‘ The defendant further contends that these people continued their attack upon him until his son Harry came up with a wrench, whereupon they let him up; that after he got up he was somewhat dazed, but after coming to his senses saw that Raymond Banks, Jr., was standing on the front bumper of the defendant's car with a gun or revolver in his hand; that Raymond Banks, Sr., was leaning on the left front fender talking to his son; that the defendant then walked about three yards to the trunk of his car, unlocked it and loaded his shotgun; that he then stepped over to his left with the gun in his hands, looked up and saw that Raymond Banks, Jr., was pointing his revolver at him; that he then thought the deceased was telling his son to shoot him; that the defendant then said, ‘ Get moving’, and when they did not move, he shot his gun at the deceased, intending to hit him in the foot or ankle; that almost at the same time as this shot, Raymond Banks, Jr., fired his revolver twice. The defendant says he shot at Raymond Banks, Sr., instead of the son because the only visible part of the son's body was the upper part, the shooting of which would have been fatal, whereas he thought by wounding the father in the ankle or foot he could thereby stop the fracas.'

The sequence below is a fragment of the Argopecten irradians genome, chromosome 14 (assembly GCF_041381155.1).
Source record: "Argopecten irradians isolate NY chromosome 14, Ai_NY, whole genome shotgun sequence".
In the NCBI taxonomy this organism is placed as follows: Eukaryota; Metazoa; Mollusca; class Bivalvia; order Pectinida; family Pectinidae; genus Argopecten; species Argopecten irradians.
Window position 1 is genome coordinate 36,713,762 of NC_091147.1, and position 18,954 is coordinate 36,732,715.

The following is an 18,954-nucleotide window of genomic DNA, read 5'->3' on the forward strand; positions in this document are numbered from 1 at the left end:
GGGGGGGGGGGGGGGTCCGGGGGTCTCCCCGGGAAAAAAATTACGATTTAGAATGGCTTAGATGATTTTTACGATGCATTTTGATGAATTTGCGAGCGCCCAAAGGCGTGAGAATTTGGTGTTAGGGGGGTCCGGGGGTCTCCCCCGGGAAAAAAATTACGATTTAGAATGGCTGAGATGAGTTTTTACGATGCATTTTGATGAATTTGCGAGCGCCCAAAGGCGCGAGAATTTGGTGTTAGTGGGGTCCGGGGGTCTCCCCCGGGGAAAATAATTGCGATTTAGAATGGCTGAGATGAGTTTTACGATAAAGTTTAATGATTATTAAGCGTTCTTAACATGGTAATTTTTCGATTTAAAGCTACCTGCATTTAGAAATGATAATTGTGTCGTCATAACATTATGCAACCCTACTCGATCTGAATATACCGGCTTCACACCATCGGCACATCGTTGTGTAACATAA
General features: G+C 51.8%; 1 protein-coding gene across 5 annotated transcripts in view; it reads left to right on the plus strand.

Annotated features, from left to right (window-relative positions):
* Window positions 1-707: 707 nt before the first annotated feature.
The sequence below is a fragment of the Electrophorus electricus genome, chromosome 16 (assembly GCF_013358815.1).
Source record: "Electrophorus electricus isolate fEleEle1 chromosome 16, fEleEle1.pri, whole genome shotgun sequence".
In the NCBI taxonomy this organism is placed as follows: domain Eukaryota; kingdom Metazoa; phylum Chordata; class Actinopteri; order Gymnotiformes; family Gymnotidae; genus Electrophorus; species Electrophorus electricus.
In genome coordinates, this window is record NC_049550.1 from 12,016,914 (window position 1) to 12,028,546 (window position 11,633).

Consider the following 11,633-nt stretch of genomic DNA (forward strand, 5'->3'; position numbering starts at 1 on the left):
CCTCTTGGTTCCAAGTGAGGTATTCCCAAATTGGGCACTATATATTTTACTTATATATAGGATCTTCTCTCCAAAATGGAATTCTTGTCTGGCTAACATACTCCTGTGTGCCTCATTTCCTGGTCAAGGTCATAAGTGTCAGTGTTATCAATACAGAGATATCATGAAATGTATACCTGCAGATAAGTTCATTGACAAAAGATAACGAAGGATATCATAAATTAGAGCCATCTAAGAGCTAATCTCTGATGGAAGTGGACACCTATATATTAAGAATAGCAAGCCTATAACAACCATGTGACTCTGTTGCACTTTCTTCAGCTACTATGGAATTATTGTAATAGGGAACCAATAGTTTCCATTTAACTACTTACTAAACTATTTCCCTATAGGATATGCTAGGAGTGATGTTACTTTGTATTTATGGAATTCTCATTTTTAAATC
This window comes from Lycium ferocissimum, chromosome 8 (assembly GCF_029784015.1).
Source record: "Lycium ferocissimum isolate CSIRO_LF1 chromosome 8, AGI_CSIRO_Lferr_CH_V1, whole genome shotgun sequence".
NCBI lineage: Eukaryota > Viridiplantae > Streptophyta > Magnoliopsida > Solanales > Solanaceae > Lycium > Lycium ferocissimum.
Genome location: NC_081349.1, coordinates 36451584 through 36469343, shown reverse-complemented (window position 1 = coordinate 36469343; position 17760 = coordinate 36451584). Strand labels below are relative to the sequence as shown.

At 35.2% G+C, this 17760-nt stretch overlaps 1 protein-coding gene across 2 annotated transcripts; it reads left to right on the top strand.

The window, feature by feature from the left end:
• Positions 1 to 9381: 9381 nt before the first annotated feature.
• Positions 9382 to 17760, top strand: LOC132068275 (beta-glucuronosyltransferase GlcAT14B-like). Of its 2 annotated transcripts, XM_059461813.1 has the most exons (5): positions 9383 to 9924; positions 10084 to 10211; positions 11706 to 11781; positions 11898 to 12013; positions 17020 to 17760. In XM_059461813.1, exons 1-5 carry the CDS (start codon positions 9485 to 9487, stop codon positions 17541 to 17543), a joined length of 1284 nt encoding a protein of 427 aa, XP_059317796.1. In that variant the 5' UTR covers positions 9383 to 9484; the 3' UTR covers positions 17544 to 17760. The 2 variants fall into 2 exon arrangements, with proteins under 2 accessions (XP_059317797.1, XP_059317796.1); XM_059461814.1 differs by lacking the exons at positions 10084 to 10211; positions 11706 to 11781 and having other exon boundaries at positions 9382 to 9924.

We pause to observe that from the defense itself it appears that the attack upon Quillen had ceased; that he had time to walk to his car, open it, and take out and load his shotgun; and that he then fired, not at the source of danger, but upon an unarmed man.

[49 Del. 120] In support of the contention that the gunshot wound did not cause death, the defense called three physicians. They all expressed the opinion that the wound was one not (or ‘ probably not’ ) likely to endanger life, and that the skin-graft operation ‘ could be’ an independent cause of

Page 449

death. Dr. Crane thought it more reasonable to relate the clot to the skin-graft operation. None of them suggested that the skin-graft operation was improper procedure, or that there had been any maltreatment of the wound.

We turn now to the questions raised by this appeal and consider first the errors assigned to the court's charge to the jury.

1. The principal attack on the Court's charge is directed to those portions of the charge dealing with the question of the burden of proof. The following excerpts from the charge sufficiently show its tenor:

With respect to the presumption of malice the Court charged as follows:

‘ Malice is implied by law from every deliberate and cruel act committed by one person against another, no matter how sudden such act may be, for the law considers that he who does a cruel act voluntarily does it maliciously; and whenever such an act from which death ensues is proven by the prosecution unaccompanied by circumstances of justification, excuse or mitigation, the law presumes that the homicide was committed with malice and it is, therefore, incumbent ...